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Why the Ongoing Fascination With the Holocaust by Non-Jews?

What accounts for this appeal with the Holocaust by non-Jews? Surely it is not the result of the number of Holocaust victims or that the Holocaust occurred in one the most educated and technologically advanced nations in the West, although this element cannot be ignored, observed the late rabbi Richard Rubenstein.

Out of the 15-17 million Jews alive in the world in 1939, six million or about 40% were annihilated, observed philosopher Steven T. Katz. Counting only the Jews of Europe, the percentage is about 65%. In Lithuania, Poland, and Holland the percentages were 95-96, 92 and 80 respectively. When we contrast this with other tragedies such as the estimated 20 million Soviet citizens who died in Stalinist Russia between 1929 and 1939, and the 34-62 million killed during the Chinese civil war of the 1930s and 1940s when Chiang Kai-Shek and Mao Zedong fought for control of China, we see that the rate of death surpasses the Holocaust by a factor of at least three.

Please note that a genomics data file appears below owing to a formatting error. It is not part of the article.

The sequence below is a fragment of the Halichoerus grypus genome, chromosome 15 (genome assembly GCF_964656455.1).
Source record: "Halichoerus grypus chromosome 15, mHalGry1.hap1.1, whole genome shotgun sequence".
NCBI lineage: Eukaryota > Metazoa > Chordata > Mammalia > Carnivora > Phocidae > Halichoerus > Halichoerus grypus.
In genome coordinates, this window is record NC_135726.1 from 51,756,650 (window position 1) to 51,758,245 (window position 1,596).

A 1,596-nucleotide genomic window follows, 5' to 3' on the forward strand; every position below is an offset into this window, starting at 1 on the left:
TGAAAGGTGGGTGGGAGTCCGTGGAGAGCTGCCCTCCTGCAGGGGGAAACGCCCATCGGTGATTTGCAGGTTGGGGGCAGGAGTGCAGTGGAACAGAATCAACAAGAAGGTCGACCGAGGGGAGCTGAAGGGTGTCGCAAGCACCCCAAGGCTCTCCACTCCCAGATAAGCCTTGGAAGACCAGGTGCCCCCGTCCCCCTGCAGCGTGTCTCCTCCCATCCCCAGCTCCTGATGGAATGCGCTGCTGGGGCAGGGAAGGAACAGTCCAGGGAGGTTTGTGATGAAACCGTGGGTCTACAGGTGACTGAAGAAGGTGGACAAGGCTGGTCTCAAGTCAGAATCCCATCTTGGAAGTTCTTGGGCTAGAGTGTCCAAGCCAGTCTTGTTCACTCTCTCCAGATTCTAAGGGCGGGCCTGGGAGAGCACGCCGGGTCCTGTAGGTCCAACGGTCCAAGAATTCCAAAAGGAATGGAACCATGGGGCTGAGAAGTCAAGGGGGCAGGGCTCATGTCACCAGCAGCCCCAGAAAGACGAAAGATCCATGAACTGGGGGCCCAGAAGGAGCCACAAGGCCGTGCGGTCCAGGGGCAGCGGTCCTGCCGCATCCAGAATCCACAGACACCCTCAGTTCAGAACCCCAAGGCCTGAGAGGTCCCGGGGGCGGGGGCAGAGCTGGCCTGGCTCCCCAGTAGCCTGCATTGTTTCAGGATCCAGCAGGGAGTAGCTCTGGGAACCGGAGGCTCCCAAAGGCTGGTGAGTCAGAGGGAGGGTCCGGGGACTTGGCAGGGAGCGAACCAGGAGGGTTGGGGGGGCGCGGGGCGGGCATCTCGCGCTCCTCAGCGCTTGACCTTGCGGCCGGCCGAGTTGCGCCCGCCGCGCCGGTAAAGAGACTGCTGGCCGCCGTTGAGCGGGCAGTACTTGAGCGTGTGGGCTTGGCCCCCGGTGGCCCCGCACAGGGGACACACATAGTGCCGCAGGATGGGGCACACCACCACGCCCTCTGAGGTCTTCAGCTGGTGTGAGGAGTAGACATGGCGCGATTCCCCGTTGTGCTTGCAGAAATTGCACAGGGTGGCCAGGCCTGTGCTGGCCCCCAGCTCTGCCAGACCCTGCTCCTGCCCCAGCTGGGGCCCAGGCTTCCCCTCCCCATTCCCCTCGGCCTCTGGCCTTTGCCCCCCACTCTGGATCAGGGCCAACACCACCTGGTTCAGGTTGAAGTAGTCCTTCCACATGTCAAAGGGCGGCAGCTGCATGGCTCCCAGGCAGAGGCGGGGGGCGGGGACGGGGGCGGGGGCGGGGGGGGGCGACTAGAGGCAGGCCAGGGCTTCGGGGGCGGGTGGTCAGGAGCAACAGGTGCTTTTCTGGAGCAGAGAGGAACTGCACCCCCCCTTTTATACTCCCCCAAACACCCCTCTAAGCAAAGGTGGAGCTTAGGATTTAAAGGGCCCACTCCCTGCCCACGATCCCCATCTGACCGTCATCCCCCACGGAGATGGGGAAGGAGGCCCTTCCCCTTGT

Historian Yehuda Bauer noted that Rudolph J. Rummel, a political scientist, found that between 1900 and 1987, 169 million civilians were murdered by governments and government-like organizations. An additional 34 million soldiers were killed in battle. Nondemocratic regimes account for most of the deaths. Democracies were responsible for merely a fraction of 1% of the civilian fatalities. During World War II, 49 million people, most of whom were civilians, were killed.

These statistics merely offer limited insight, Bauer concluded. Rather than expose the catastrophe, they conceal it. We do not know these people who were tortured and murdered—they are just not statistics, and that a massive number of people who were just like every one of us.

 

What Happens to Jews Is a Sign

Rubenstein posited this interest, more than any other catastrophe perpetrated in the last century, resonates especially with Christians who believe that everything that occurs to the Jewish people, whether for the good or the bad, is “an expression of God’s providential justice and, as such, is a sign for God’s church.” The Holocaust “arouses speculation concerning God’s absence or presence in history for Jews and Christians.” No other attempted or successful genocides or the mass murders in Cambodia, Rwanda, the former Yugoslavia and elsewhere produce the same connection with the Bible as the Holocaust does.